The final rule updates requirements for maintaining a bridge inventory and reporting the results of bridge inspections.
The FHWA has updated its National Bridge Inspection Standards (NBIS) for highway bridges per requirements in the Moving Ahead for Progress in the 21st Century Act (MAP-21). The updates incorporate technological advancements including drone use and repeal of the outdated Highway Bridge Replacement and Rehabilitation Program and the Discretionary Bridge Candidate Rating Factor.
FHWA said the final rule, effective June 6, 2022, includes new requirements for a highway bridge inspection program, maintaining a bridge inventory and reporting inspection results.
It also requires reporting "critical findings" or any structural or safety-related deficiencies that require immediate follow-up inspection or action.
The updated NBIS applies to highway bridges on all public roads, on and off federal-aid highways, including tribally and federally owned bridges. It also applies to private bridges that are connected to a public road on each end.
"Periodic and thorough inspections of our nation's bridges are necessary to maintain safe bridge operation and prevent structural and functional failures," said FHWA. "In addition, data on the condition and operation of our nation's bridges is necessary for bridge owners to make informed investment decisions as part of an asset management program."
In MAP-21, Congress declared that inventorying, inspecting and improving the condition of the nation's highway bridges is in the nation's best interests.
"As a result of this declaration and the authority established by MAP-21 in 23 U.S.C. 144, FHWA is updating the NBIS."
New terms in the rule provide consistency and clarity in the implementation of the regulations.
This includes renaming certain existing terms in a more descriptive way, such as fracture critical member being renamed nonredundant steel tension member (NTSM).
"The final rule requires bridge inspection organizations to maintain a registry of nationally certified bridge inspectors to align with a similar provision in the National Tunnel Inspection Standards [NTIS] in 23 CFR part 650, subpart E," said the agency.
Training requirements for program managers and team leaders have been modified by defining a required amount of refresher training for both roles and defining training needed to be a team leader on a NSTM inspection.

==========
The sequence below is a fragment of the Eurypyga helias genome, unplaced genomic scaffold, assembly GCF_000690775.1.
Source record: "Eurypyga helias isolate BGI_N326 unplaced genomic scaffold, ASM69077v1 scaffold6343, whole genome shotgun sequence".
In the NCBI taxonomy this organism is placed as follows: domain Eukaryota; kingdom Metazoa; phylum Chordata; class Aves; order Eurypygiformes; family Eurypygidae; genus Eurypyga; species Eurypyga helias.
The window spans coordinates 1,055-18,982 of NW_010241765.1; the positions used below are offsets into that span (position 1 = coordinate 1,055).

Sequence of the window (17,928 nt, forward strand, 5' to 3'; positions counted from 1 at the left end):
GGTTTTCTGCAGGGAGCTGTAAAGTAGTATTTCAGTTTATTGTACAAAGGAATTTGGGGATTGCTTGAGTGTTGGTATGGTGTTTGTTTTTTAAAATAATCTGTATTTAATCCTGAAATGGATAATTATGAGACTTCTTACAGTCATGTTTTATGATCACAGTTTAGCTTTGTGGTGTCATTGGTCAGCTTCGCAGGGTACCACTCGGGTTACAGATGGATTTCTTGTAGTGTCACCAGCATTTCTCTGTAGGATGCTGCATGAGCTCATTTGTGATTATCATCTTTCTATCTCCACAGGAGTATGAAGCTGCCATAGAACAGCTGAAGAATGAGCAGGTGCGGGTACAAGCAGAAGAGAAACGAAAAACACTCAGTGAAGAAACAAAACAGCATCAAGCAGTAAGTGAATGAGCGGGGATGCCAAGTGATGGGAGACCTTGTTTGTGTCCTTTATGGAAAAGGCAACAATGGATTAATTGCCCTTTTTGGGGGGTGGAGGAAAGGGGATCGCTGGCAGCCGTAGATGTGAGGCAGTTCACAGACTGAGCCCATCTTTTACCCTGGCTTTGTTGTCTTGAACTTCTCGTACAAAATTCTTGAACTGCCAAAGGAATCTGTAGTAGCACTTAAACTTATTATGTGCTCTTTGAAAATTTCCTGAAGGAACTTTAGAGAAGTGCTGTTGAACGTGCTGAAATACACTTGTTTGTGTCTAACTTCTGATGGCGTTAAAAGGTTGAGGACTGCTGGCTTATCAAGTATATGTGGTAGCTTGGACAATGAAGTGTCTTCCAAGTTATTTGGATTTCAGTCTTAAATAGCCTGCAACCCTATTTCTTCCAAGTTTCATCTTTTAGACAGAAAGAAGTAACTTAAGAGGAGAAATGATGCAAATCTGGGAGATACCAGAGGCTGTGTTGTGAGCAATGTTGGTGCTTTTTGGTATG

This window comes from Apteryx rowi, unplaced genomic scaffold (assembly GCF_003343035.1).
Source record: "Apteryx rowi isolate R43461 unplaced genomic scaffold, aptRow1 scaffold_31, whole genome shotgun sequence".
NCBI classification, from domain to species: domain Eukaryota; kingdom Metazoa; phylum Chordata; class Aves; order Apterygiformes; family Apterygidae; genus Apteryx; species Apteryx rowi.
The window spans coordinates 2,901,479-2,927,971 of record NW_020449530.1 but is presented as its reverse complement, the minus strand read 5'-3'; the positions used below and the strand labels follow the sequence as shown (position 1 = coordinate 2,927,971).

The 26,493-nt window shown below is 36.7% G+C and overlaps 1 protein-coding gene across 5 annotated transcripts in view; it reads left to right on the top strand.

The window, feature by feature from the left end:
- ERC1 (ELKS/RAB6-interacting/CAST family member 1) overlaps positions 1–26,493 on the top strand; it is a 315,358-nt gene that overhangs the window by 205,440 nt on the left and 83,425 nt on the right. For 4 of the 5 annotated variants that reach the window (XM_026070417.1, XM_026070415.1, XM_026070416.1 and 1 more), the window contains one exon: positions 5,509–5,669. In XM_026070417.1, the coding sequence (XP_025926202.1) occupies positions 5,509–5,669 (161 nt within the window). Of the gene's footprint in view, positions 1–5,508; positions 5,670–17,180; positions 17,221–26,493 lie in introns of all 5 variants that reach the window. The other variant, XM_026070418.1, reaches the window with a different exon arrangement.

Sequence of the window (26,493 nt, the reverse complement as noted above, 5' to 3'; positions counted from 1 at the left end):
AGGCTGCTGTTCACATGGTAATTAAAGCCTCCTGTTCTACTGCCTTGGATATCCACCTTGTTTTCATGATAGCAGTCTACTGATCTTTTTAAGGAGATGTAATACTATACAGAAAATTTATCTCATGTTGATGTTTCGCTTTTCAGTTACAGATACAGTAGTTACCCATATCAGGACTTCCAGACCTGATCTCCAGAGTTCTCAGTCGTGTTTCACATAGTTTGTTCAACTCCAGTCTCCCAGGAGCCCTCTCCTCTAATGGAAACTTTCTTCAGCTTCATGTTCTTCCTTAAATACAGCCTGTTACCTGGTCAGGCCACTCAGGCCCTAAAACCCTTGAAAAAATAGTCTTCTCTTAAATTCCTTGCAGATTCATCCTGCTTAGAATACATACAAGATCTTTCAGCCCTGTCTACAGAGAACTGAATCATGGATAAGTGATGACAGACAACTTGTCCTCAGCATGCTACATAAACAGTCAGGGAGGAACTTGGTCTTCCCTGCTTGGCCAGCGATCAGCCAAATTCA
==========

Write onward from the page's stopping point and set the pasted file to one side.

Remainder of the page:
The regulations prescribe the permissible inspection intervals for bridges, including options for more rigorous, risk-based intervals based on the consideration of certain factors, according to FHWA.
They also provide options for establishing inspection intervals for each inspection type.
For instance, an inspection interval tolerance of three months beyond the inspection date is included.
Extended routine inspection intervals up to 48 months, and 72 months for underwater inspections are provided for.
The establishment of more rigorous, risk-based intervals in consideration of factors for routine, underwater and NSTM inspections, that would allow some inspection intervals to be up to 72 months, also is covered.
The final rule also requires written reports to FHWA of critical findings identified during inspections and provides minimum criteria for what a critical finding is, for national consistency.
"The regulations also require that a bridge inspection organization provide information to FHWA for annual compliance reviews," said the agency.
The updated regulations include new time frames for updating inventory data and a process for tracking the updates of inventory data.
In addition, they include a new document to identify data items for the NBI. This document, "Specifications for the National Bridge Inventory (SNBI)," replaces the "Recording and Coding Guide for the Structure Inventory and Appraisal of the Nation's Bridges (Coding Guide)."
The final SNBI document is included in the docket.
In 2021, FHWA marked the 50th anniversary of its NBIS, which supports the federal program that helps protect nearly 620,000 bridges across the country.
"For a half-century, NBIS standards have been at the core of federal infrastructure safety efforts," said Stephanie Pollack, FHWA's acting administrator. "The data we collect under the program help keep bridges safe and identify areas where maintenance is needed before problems arise."
The NBIS umbrella covers 618,456 bridges, up from 588,735 bridges or a 4 percent increase over the past two decades, according to the American Association of State Highway and Transportation Officials (AASHTO).
It mandates regular inspections of highway bridges to detect any potential structural problems early and verify bridge maintenance schedules.
FHWA noted that state departments of transportation inspect each and every bridge at least once every 24 months.
In addition to specialized training for bridge inspectors, the program also requires the collection of bridge condition data for inclusion in FHWA's National Bridge Inventory, which helps transportation officials make informed decisions about funding priorities.
FHWA officially adopted the NBIS regulations in 1971 after the collapse of the Silver Bridge in West Virginia in 1967 due to a crack in the bridge's suspension chain.
"That tragedy, which cost the lives of 46 people, brought national attention to the issue of bridge condition safety and led to a systematic effort to ensure oversight at the national level," said AASHTO.